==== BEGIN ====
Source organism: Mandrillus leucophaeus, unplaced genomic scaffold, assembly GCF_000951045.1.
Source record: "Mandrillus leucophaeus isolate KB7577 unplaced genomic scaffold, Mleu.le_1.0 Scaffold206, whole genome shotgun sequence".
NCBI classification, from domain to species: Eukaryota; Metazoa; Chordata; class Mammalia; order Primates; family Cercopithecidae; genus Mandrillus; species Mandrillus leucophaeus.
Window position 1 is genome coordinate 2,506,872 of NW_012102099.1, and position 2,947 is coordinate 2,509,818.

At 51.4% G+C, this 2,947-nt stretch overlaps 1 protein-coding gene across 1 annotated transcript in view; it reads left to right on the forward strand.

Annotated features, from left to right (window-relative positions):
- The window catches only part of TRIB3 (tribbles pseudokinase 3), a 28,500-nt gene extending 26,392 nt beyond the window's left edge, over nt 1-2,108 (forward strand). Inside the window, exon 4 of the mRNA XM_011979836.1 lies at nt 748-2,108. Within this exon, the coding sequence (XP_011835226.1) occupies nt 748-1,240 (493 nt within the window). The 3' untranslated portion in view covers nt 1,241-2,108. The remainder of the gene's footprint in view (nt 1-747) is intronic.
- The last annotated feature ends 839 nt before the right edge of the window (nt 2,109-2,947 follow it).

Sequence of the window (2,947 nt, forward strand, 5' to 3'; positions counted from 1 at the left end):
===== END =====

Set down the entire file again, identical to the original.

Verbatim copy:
Source organism: Mandrillus leucophaeus, unplaced genomic scaffold, assembly GCF_000951045.1.
Source record: "Mandrillus leucophaeus isolate KB7577 unplaced genomic scaffold, Mleu.le_1.0 Scaffold206, whole genome shotgun sequence".
NCBI classification, from domain to species: Eukaryota; Metazoa; Chordata; class Mammalia; order Primates; family Cercopithecidae; genus Mandrillus; species Mandrillus leucophaeus.
Window position 1 is genome coordinate 2,506,872 of NW_012102099.1, and position 2,947 is coordinate 2,509,818.

At 51.4% G+C, this 2,947-nt stretch overlaps 1 protein-coding gene across 1 annotated transcript in view; it reads left to right on the forward strand.

Annotated features, from left to right (window-relative positions):
- The window catches only part of TRIB3 (tribbles pseudokinase 3), a 28,500-nt gene extending 26,392 nt beyond the window's left edge, over nt 1-2,108 (forward strand). Inside the window, exon 4 of the mRNA XM_011979836.1 lies at nt 748-2,108. Within this exon, the coding sequence (XP_011835226.1) occupies nt 748-1,240 (493 nt within the window). The 3' untranslated portion in view covers nt 1,241-2,108. The remainder of the gene's footprint in view (nt 1-747) is intronic.
- The last annotated feature ends 839 nt before the right edge of the window (nt 2,109-2,947 follow it).

Sequence of the window (2,947 nt, forward strand, 5' to 3'; positions counted from 1 at the left end):